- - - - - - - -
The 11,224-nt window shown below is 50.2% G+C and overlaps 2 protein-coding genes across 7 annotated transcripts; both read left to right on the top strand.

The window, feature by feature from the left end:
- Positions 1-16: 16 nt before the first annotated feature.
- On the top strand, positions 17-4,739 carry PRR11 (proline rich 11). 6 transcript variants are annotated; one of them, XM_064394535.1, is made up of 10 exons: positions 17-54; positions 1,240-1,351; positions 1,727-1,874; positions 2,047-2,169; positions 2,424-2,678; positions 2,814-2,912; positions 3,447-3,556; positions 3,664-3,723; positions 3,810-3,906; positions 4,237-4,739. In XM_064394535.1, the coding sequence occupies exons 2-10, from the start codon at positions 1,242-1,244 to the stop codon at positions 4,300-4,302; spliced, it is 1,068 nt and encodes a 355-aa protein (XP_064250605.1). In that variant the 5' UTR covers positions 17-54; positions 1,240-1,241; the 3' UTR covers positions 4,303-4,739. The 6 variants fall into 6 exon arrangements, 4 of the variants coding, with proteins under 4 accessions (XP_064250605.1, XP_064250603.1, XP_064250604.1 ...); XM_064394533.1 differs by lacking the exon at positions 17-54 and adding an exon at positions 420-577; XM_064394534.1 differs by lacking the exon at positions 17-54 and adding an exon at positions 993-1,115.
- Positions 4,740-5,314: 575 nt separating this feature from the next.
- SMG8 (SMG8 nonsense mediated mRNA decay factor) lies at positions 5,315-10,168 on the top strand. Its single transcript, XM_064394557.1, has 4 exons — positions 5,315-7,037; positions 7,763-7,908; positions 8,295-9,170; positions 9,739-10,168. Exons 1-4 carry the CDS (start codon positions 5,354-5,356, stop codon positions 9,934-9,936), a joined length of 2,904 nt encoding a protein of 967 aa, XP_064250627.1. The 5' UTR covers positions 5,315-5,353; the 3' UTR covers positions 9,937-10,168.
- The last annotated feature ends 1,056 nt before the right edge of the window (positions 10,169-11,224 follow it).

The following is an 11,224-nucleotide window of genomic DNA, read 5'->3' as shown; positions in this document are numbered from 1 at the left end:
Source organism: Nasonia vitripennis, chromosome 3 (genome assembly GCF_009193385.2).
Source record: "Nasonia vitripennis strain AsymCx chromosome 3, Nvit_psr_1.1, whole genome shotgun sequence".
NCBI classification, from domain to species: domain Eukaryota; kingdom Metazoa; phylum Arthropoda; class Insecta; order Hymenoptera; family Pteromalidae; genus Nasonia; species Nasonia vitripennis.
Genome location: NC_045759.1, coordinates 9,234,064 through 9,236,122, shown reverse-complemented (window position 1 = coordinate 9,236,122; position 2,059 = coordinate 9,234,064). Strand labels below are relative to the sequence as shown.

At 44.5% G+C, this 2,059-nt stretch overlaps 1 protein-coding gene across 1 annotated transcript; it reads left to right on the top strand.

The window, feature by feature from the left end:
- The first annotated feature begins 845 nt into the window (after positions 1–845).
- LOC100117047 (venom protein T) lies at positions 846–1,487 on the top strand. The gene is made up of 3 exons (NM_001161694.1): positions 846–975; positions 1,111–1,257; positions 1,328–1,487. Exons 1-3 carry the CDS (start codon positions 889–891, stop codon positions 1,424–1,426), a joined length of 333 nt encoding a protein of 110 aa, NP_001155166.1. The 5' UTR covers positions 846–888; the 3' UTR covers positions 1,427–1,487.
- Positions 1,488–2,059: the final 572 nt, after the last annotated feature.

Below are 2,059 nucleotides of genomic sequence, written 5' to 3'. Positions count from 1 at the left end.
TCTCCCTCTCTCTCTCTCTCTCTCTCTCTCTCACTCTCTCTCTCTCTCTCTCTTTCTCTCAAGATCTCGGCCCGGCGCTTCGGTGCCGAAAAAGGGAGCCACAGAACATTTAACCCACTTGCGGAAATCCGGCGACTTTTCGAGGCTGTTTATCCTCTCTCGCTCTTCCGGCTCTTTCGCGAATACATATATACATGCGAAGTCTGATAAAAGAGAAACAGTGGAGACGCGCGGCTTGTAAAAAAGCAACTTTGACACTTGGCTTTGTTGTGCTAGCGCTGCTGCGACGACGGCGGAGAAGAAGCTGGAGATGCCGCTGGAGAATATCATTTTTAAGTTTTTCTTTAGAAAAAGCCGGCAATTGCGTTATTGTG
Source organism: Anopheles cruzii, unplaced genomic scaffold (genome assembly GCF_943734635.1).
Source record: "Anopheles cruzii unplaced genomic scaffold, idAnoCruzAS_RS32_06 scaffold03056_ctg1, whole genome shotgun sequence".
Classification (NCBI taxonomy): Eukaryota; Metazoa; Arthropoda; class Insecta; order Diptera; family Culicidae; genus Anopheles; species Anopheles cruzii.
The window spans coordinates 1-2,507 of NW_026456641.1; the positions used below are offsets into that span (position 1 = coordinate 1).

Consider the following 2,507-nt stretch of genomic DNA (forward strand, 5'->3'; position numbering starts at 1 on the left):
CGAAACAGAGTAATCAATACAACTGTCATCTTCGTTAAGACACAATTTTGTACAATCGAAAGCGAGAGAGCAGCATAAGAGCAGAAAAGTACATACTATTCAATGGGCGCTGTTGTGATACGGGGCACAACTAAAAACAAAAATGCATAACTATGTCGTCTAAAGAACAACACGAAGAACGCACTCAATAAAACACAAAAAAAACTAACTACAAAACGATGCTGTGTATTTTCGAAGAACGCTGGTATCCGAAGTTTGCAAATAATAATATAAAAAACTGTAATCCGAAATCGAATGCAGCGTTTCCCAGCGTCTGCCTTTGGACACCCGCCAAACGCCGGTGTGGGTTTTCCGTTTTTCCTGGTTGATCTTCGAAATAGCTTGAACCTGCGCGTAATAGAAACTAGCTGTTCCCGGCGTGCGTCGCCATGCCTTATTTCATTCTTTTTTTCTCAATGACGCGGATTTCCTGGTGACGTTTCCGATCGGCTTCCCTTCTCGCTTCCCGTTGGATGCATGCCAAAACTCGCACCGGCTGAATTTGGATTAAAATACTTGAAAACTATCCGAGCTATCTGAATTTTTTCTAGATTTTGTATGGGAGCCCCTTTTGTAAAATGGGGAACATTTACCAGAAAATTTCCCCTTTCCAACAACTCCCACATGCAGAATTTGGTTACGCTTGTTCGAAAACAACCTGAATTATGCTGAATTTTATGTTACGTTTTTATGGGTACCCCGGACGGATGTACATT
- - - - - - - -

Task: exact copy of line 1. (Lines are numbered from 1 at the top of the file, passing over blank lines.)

The 11,224-nt window shown below is 50.2% G+C and overlaps 2 protein-coding genes across 7 annotated transcripts; both read left to right on the top strand.